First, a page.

I recently asked myself, “If you only had one chance to work with an Aspie family, what would you talk about?” I replied, “Most Aspie family work is the search for perfect empathy.”
I have, from kind and patient people, including a nearly life-long brother, decades-long friends, and a new bride, received a lot of empathy. I have had so much explained to me: the meaning of friendship, how to be a family, what kindness looks like.
And a lot of beautiful things came together on this family and friend-filled wedding week (I married Sara on April 19).
Although sometimes I act childishly (possibly categorized as temper tantrum when not getting my way), I’m not suggesting that all Aspie adults are similar to a ten-year old boy (or that all of my childishness is accounted for by brain wiring). That said, I share an inspiring story about a cool, neurotypical parent of a cool, neurotypical ten-year old. I, as a 33-year old Aspie with a special interest in communication, learned a lot from it.
I gave that parent a coin for his son, a 1941 Mint State 66 (with Full Bands) Mercury Dime. As part of the game, I also gave him an uncirculated Great Basin National Park quarter to circulate. To play with what is held, and what is released. Because a coin can be perfect, but it is also meant for exchange and commerce. (As far as the meta of all this, did I cheat by memorizing every curve of the coins I gave away?)
Awww!!! The world is full of competing perfectionisms.
Each Aspie, and to some extent every person (on a spectrum of imagination), has an idealized world. To invite them to yours, take a look around theirs. Remove Kryptonite; add flowers.
And the boy asked his dad how much the dime was worth, and he responded, “That’s a great question, and we will look into that. What’s happening now, is that you received a gift, and say ‘Thank you.’”
I adore how he explained listeningly. He fully acknowledged his son’s world; it is a fair question. And he coached him on how to participate in his world of social relatedness. And these moments of perfect empathy, these moments of kindness, add up.
Something about having a child might be similar to having an Aspie partner, so by obvious extension, perhaps an Aspie child is even more like an Aspie adult. My Beloved understands more than anyone how my ancestors mapped the stars, and she is a huge ally in the world of neurodiversity. She also faces an over-generous portion of my attachment to efficiency, plans and preferences in some constantly changing soup of rigorous perfectionism.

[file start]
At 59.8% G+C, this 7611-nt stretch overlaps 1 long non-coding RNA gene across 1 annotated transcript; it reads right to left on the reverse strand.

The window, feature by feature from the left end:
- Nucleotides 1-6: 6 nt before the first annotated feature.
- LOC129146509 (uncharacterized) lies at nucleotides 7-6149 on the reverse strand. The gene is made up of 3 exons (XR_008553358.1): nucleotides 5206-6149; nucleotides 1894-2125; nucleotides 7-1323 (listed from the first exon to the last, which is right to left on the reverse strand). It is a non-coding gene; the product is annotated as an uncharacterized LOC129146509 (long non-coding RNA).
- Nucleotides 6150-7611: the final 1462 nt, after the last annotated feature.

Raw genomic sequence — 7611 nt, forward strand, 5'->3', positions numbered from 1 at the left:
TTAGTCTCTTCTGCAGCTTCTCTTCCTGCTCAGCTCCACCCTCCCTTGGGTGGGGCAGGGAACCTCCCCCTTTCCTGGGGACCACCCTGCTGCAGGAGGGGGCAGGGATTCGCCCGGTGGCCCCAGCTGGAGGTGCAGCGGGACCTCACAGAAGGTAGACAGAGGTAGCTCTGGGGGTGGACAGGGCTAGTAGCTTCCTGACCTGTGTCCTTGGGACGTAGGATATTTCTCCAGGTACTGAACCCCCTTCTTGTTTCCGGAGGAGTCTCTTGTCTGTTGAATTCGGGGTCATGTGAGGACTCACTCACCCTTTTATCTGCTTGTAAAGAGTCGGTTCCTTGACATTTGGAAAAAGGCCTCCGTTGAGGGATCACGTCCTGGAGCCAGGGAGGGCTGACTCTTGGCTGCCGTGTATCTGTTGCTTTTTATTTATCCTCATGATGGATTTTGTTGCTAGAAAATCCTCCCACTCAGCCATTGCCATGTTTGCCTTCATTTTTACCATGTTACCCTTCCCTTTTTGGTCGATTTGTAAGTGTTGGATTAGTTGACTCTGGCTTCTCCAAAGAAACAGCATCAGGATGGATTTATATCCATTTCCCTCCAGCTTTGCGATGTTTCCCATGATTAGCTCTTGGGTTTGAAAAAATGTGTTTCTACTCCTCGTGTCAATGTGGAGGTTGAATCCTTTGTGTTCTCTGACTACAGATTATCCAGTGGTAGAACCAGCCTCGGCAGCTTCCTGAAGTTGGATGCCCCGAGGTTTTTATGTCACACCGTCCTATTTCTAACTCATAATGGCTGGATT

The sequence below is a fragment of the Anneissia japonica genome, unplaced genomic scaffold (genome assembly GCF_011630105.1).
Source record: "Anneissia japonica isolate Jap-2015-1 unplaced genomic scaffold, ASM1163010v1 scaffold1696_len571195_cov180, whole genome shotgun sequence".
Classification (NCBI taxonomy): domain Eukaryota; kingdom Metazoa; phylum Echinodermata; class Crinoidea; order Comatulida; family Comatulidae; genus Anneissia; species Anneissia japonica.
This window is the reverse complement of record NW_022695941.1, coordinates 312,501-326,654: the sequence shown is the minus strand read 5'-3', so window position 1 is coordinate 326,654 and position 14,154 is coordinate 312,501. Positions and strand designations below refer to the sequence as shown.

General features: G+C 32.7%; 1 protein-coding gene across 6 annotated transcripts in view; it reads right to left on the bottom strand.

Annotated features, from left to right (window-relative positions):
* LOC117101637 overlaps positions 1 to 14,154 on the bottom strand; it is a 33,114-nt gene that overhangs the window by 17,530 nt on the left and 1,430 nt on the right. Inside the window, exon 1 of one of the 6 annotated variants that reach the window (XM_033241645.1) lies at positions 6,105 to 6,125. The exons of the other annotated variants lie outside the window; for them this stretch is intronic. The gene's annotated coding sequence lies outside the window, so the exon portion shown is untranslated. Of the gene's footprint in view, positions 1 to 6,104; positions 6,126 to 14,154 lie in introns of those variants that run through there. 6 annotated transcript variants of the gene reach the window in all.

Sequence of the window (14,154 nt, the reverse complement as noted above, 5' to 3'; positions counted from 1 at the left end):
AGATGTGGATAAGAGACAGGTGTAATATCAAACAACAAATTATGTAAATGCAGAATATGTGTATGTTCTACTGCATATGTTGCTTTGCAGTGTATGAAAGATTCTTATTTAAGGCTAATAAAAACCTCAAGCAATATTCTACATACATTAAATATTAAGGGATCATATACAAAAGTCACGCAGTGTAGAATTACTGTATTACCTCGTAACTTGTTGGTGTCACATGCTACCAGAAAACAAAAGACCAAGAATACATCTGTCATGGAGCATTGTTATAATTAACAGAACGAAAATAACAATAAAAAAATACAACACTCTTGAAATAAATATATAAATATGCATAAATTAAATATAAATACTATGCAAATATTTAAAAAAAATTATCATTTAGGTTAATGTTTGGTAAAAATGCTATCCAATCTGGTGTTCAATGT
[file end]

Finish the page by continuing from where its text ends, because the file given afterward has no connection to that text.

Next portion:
I know that she has explained so many things to me. In the hopes that it contributes to empathy, I share my vows:
I am an inward person, and I am not familiar with ease or an easy path. I have an incredible attention to detail, and an imagination that makes me believe that all things are possible.
I teeter between a stance of childlike wonder saying “Yes, please” in the world and a blunt “No, thank you.” With you, more than I have ever conceived, I feel “Yes” and I consistently feel “Yes.”
You are more beautiful than I could have imagined. With you, I am compelled to be my best Self. With you, I have new ideas. With you, I have grounded and boundless hope.
And, unlike most things in my life, in your presence I tremble. I could not have created you, even in my dreams. You are only possible if you will take me, as I am. I would be the luckiest man in the world.
I want you to know that I love you. I want you to know that I see and appreciate you. I have asked, fully self-connected, for you to marry me. I plan to keep on asking, ‘til death do us part.
Kindness, whether from parent to child or between partners, can eventually cause cracks in a “no” stance towards the world. I am not saying that all suffering is from lack of kindness, but I would like to encourage continued effort.
Explain the “yes” of your world to an Aspie engulfed in theirs.
What do you think? Have you ever noticed a moment of perfect listening turn into perfect explanation? What was the impact?